• Reply Ed DeVoe June 22, 2017 at 1:56 am

    OMFreakingGosh…….. why didnt i see this BEFORE i bought and installed an expensive fuel system that dose not deal w/ fuel sloshing (crying). Just installed last week, build has me broke and I have to keep 1/2 tank + at all times until I can add a surge tank some how.

    I have (2) 460lph fuel pumps IN my stock tank. What is my best option for a surge tank? Can u help me Steve? My build is almost ready for Start Up tune, visit my Facebook profile(Ed DeVoe) and check out my build album. Engine is in this months June, Muscle Mustangs and Fast Fords (torch red 02 NOT MY CAR & ANOTHER STORY). Building a car is an expensive education.

  • Reply PiroFyre July 5, 2017 at 9:30 pm

    I have a legit question about surge tanks. I have a single Walbro 450 I was planning on keeping as an in-tank pump and was wondering if it's a smart idea to route the in-tank to a surge tank with dual Walbro pumps (like the main being 450 and 2nd being 255 or even both being 450s). Or do you think that it'll starve during WOT that is IF the 450 in-tank cannot keep up with with a dual pump surge setup.

  • Reply Buff Production January 6, 2018 at 3:56 am

    anything wrong with installing surge tank in engine bay to utilize the stock fuel lines from the tank?

  • Reply TheDemo714 March 15, 2018 at 12:45 pm

    I gonna be building a 550-650 hp e85 s2000, already have an 450 walbro i was going to drop in but i was leaning towards a surge tank my question is if i do go with a surge tank what pumps/ pump should i be using in tank and in the surge tank?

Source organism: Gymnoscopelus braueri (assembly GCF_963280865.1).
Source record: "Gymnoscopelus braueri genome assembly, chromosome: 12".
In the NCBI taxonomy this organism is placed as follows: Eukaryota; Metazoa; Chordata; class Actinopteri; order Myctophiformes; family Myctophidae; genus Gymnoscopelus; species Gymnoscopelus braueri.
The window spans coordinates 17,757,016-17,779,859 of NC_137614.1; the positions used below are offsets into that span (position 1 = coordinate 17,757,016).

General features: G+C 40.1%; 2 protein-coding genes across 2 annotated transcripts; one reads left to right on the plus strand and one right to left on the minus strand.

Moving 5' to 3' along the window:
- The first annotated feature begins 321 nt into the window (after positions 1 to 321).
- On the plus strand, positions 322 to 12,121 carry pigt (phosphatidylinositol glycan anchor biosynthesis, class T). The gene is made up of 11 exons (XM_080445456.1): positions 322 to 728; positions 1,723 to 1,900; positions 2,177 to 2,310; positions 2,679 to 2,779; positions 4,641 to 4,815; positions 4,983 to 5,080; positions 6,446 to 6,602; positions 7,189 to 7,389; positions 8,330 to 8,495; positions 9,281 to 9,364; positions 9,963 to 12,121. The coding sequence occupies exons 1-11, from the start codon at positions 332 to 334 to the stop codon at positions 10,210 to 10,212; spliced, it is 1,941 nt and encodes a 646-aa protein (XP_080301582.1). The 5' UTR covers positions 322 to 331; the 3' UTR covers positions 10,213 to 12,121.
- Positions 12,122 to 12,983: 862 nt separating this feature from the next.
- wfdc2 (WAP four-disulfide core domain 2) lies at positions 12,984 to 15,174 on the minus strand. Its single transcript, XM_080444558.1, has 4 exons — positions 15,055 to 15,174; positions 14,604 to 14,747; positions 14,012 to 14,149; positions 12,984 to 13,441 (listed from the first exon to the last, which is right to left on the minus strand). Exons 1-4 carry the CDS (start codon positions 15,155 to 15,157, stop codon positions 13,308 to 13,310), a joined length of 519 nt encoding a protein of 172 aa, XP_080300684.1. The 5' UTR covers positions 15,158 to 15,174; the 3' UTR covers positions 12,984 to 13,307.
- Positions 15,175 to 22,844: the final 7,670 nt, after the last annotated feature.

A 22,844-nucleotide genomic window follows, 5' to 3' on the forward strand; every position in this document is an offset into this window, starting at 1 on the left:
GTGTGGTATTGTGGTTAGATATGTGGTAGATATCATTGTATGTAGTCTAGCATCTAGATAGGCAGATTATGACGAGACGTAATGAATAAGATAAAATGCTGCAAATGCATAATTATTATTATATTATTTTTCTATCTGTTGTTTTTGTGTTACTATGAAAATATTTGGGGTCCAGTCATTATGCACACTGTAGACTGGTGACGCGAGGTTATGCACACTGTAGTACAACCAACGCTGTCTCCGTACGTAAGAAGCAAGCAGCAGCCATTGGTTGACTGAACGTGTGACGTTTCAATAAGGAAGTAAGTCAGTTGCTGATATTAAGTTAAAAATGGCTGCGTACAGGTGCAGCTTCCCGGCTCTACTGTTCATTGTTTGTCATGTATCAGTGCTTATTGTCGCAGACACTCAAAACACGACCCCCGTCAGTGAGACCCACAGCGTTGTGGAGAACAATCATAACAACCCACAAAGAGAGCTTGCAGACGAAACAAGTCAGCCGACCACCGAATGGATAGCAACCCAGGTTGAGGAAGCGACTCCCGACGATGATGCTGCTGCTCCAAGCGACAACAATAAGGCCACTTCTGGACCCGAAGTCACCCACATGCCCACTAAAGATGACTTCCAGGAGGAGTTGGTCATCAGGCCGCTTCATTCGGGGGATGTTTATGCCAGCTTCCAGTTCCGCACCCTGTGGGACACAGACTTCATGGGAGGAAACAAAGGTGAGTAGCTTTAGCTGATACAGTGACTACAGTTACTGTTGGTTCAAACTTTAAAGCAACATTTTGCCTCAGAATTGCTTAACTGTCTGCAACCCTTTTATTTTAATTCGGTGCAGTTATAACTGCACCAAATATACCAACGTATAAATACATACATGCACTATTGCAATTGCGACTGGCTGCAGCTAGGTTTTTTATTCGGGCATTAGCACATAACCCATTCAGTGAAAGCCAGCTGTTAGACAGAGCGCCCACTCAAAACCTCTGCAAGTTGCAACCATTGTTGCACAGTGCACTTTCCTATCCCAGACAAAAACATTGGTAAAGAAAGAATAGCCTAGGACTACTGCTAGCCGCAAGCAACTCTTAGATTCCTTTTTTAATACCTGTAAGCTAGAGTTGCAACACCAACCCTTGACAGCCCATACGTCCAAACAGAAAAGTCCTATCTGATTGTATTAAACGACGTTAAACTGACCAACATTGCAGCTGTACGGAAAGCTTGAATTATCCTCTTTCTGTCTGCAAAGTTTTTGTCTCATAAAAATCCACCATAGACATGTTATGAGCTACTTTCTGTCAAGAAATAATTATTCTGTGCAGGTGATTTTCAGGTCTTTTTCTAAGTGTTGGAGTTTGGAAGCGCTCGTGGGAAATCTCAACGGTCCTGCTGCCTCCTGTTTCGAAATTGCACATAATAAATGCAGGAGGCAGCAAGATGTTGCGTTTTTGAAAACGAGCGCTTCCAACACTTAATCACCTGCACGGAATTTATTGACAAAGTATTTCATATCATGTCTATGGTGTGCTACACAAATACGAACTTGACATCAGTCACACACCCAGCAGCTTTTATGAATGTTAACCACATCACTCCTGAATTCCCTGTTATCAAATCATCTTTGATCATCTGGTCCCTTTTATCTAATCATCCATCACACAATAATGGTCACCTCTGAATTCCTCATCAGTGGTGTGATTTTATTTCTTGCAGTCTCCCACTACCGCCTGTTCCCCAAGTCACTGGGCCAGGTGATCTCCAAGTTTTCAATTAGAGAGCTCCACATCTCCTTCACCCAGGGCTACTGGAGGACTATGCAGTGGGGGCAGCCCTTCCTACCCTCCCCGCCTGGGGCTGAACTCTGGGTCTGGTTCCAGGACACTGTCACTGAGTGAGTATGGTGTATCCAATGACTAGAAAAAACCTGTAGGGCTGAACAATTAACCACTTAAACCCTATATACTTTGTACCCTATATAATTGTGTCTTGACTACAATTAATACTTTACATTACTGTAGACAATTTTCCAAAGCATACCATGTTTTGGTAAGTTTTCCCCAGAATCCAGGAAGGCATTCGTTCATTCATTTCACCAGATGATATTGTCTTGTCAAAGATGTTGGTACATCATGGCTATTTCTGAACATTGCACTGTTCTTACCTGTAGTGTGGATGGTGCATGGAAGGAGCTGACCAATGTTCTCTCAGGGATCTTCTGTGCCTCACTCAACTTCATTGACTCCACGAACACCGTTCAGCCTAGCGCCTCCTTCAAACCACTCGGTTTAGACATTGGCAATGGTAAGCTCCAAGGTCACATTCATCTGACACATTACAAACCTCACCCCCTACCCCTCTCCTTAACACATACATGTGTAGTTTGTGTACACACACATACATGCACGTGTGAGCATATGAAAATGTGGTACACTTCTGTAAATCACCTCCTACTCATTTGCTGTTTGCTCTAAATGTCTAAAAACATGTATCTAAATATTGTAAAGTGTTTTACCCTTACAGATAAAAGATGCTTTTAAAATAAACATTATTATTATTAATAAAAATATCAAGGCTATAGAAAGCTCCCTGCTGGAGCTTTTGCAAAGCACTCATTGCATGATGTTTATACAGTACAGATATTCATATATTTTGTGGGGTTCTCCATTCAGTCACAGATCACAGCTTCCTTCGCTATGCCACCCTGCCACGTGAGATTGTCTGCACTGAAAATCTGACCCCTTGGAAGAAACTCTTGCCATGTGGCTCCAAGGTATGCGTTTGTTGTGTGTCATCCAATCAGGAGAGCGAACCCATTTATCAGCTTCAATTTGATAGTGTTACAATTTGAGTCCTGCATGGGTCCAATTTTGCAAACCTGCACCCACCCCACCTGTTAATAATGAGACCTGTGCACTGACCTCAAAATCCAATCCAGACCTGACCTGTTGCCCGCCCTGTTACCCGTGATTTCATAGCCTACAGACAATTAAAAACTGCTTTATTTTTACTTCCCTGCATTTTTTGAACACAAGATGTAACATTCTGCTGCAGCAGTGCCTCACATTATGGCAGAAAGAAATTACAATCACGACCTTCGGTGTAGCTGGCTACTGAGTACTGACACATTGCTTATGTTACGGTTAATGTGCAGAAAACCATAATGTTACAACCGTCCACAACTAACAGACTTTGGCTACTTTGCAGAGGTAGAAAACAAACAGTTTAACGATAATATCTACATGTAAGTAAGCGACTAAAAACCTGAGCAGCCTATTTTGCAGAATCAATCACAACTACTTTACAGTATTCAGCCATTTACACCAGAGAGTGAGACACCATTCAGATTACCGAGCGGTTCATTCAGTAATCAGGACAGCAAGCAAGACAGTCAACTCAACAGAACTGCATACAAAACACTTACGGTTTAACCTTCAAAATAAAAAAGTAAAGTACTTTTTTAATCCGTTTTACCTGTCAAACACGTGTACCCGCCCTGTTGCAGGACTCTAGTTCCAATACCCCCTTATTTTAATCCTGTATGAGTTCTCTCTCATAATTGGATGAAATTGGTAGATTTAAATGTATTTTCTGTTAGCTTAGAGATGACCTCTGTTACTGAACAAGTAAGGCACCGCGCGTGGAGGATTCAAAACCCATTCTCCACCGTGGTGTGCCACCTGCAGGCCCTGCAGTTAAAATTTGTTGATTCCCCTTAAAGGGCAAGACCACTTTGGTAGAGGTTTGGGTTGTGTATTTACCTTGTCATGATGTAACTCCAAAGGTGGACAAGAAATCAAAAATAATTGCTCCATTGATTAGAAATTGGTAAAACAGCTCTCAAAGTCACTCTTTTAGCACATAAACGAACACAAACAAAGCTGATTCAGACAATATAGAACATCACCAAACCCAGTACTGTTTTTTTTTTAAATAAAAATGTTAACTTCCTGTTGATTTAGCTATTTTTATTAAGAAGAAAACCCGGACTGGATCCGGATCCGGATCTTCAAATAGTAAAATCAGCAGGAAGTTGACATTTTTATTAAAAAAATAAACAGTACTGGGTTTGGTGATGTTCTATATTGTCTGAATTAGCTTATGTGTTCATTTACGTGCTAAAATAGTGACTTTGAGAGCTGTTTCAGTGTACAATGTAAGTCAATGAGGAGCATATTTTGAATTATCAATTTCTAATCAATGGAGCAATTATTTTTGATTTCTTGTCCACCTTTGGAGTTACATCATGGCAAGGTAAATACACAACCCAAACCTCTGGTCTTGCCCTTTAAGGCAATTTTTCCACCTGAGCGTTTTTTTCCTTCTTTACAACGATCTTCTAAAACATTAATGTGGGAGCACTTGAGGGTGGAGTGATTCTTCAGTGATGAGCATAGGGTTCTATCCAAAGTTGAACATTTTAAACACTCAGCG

• Reply Curly VersaceChoppa April 6, 2018 at 9:51 pm

    Cavitation isn't from air pockets your thinking or aeration

  • Reply stealth418 June 15, 2018 at 12:13 am

    Watch this at 1.25x speed. Thank me later..

  • Reply Vasan Vasanth July 3, 2018 at 2:28 pm

    By installing surge tank.. Is that decreasing the fuel consumption??

  • Reply kasapomashero August 5, 2018 at 7:42 am

    Hi, nice videos! I have a question though. My 340AEM in tank pump overheats in my evo9 relatively easily in hot weather, especially when tank is less than half full. If install a fuel surge tank with an internal pump fix this? Or would the pump in the OEM tank still get hot and eventually failing to fill the surge tank?

  • Reply Cody Koala August 12, 2018 at 2:21 am

    My new fav channel

  • Reply EZoMack1 December 2, 2018 at 12:10 am

    but do these surge tanks run quite in comparison to the external fuel pump, cause my external fuel pump is killing me noise wise. Any input here?

  • Reply Manuqtix Manuqtix December 10, 2018 at 7:20 am

    To convert from returnless to return type. You need an external fuel pump and a fuel surge

  • Reply Jagan PJ April 17, 2019 at 12:55 am

    For which fuel the surge tank will be used???